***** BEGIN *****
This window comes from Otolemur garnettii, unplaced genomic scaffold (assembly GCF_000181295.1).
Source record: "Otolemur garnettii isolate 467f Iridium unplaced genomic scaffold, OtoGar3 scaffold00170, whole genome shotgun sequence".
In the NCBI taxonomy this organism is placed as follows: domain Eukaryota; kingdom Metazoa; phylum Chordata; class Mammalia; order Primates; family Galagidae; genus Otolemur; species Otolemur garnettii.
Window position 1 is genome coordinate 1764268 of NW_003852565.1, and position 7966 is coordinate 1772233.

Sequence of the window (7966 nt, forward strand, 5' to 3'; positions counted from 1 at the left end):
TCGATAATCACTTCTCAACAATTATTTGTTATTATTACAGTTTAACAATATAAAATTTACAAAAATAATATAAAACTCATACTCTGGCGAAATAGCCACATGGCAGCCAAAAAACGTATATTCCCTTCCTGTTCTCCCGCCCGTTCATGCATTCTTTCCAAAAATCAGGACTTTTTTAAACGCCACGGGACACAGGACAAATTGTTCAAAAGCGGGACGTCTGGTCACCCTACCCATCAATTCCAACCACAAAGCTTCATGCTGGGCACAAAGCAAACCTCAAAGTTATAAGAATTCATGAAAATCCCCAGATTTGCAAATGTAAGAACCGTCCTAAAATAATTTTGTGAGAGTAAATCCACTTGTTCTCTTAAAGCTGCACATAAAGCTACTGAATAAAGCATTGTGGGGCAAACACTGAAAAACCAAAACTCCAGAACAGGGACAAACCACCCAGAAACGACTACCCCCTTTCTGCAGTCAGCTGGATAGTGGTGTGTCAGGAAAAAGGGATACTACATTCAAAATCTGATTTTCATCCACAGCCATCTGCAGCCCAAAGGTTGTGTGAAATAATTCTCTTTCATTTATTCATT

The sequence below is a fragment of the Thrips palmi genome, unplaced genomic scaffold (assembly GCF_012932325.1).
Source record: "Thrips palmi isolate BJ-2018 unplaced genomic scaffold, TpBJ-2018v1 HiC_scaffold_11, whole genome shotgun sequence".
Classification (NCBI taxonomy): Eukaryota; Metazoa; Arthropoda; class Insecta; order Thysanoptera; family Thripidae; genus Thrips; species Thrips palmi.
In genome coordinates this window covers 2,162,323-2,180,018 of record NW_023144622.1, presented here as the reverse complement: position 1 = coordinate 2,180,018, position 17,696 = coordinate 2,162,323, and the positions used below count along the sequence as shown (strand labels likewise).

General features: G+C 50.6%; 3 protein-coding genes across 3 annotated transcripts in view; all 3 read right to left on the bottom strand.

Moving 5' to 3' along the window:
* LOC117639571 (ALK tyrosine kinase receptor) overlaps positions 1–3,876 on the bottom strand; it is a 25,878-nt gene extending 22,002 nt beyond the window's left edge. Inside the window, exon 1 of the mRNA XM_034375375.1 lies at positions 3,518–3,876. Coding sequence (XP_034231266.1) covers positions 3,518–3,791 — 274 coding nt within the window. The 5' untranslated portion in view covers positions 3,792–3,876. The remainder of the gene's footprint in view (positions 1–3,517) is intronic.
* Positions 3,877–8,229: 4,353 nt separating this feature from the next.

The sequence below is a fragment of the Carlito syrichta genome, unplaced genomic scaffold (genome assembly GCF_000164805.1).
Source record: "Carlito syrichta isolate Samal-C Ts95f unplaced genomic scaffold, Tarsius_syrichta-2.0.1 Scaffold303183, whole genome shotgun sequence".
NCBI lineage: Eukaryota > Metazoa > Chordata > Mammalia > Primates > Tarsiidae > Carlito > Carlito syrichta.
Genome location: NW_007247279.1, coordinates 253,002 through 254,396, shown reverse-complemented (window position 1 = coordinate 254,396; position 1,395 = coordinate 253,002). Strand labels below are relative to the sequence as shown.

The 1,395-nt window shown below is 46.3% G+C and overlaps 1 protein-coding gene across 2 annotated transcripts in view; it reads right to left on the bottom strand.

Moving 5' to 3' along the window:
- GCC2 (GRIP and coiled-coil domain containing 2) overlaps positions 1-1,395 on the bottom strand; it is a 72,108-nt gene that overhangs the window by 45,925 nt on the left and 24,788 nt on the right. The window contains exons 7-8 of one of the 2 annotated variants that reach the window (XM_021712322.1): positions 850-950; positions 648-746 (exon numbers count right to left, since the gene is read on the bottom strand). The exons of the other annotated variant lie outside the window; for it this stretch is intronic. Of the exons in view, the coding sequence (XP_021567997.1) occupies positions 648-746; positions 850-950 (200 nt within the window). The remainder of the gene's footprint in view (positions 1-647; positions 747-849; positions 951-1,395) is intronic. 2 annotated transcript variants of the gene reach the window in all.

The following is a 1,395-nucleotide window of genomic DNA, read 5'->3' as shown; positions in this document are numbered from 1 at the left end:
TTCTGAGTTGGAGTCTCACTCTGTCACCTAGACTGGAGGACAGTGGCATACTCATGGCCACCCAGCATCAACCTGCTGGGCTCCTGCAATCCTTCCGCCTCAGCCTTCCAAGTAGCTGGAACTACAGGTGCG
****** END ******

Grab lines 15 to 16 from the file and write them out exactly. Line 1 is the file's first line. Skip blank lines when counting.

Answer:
The sequence below is a fragment of the Carlito syrichta genome, unplaced genomic scaffold (genome assembly GCF_000164805.1).
Source record: "Carlito syrichta isolate Samal-C Ts95f unplaced genomic scaffold, Tarsius_syrichta-2.0.1 Scaffold303183, whole genome shotgun sequence".